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As Congress and presidential candidates trade accusations over immigration reform, advocates and experts urge caution in spreading misinformation; Alabama takes new action IVF policy following controversial court decision; and central states urge caution with wildfires brewing.

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CT Caregivers Call on State Leaders for Better Working Conditions

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Monday, May 8, 2023   

Caregivers in Connecticut are calling on state officials for better conditions and higher pay.

They're seeking a $25 an hour minimum wage, paid time off, affordable healthcare, and a pension for retirement planning.

Chase Bolling is a Personal Care Attendant and member of 1199 Service Employees International Union Northeast.

Originally, he was a machinist, but became a PCA because it wasn't easy to juggle caregiving for his mother-in-law with his full time job.

Bolling said any improvements to caregiver's working conditions must begin with better funding.

"I think the foremost thing would be increasing our budget," said Bolling. "You know, nothing happens in this world without money and you kind of can't take any steps forward or any initiatives towards improving our conditions without first improving our pay, and providing access to benefits."

He added that better funding will be able to provide long-term job security.

Along with PCA's, unpaid family caregivers are facing similar challenges.

According to an AARP report, unpaid family caregivers across the U.S. provided care valued at $600 billion in 2021. That's a $130 billion increase over 2019.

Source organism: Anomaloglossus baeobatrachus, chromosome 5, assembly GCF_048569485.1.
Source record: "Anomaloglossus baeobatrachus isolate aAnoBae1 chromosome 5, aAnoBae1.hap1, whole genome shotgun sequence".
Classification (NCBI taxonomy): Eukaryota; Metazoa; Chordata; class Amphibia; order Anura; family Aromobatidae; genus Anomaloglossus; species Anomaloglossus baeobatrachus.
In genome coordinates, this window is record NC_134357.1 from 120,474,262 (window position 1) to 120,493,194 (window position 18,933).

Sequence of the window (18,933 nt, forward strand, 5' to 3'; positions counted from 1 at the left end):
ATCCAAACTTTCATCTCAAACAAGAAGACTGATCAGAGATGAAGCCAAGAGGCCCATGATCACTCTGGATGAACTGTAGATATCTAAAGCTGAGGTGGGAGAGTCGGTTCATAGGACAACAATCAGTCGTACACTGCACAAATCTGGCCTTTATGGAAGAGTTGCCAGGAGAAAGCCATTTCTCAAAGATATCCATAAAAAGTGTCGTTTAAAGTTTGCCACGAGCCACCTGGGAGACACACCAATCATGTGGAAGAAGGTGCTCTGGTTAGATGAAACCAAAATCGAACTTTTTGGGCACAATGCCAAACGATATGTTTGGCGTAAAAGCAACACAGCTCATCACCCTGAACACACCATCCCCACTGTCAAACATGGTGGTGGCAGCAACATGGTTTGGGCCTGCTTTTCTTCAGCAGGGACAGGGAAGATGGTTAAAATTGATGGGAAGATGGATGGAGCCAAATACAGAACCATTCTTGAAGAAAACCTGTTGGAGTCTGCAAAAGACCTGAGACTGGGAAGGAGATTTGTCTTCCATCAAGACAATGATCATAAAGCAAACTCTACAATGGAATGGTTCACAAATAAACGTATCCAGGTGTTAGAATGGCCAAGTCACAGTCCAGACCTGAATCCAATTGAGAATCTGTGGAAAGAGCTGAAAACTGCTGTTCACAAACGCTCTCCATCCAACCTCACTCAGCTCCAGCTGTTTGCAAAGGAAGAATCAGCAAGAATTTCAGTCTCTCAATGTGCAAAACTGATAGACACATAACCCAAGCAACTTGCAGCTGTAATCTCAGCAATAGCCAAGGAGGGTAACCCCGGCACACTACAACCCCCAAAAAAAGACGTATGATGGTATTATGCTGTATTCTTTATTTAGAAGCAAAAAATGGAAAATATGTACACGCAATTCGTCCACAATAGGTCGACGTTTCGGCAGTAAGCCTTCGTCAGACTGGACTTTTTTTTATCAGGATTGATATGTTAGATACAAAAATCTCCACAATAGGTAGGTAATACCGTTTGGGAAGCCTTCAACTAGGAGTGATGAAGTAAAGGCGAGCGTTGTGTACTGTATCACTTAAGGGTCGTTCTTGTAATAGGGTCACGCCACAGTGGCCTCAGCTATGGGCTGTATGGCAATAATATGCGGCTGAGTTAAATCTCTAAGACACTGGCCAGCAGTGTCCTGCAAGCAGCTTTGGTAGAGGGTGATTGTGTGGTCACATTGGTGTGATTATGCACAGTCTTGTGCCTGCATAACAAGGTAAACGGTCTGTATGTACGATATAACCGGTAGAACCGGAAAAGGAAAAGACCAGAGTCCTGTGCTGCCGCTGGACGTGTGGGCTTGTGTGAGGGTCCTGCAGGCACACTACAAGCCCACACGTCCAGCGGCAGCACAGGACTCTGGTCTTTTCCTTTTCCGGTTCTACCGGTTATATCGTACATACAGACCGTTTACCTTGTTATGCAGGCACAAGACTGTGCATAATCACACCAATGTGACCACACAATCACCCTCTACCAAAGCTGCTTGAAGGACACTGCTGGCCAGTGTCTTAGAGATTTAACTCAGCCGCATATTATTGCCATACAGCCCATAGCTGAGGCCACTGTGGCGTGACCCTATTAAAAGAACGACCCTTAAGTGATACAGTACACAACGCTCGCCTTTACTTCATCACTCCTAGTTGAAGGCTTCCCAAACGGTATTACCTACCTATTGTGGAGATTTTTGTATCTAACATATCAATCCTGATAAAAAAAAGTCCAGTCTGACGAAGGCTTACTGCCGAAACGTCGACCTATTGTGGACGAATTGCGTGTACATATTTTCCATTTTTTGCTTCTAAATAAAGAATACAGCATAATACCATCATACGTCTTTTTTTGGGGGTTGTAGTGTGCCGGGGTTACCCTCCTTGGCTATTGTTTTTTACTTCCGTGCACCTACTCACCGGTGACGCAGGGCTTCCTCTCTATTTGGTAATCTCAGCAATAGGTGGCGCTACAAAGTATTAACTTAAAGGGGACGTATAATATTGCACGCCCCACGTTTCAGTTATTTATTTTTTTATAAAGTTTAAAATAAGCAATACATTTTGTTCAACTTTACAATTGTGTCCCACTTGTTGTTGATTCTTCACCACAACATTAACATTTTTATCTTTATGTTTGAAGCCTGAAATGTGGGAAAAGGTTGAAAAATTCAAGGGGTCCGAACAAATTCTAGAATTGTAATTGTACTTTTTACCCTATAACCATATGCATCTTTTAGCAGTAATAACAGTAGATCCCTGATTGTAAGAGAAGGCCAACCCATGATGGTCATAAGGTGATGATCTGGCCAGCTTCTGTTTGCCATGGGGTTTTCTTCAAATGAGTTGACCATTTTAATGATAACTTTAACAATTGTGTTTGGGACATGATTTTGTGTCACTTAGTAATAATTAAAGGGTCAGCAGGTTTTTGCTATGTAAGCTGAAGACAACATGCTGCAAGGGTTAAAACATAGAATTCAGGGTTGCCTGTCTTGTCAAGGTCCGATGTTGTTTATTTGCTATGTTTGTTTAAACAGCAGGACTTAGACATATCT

During the Covid-19 pandemic, PCA's - like many of Connecticut's healthcare workers - were dealing with strained working conditions.

During the first few months of the pandemic, there was a shortage of personal protective equipment.

While many healthcare providers have fought for and seen changes in their working conditions, Deidre Murch - vice president and homecare director for SEIU 1199 Northeast - said it hasn't been the same for PCA's.

"What we see is that there are a lot of examples where PCA's have been treated, literally, as invisible," said Murch, "without any of the same recognition or support in wages and benefits as other healthcare providers have."

From here, Murch added that it's now up to state elected officials to take bold steps in uplifting this workforce out of poverty-inducing wages and lacking benefits.




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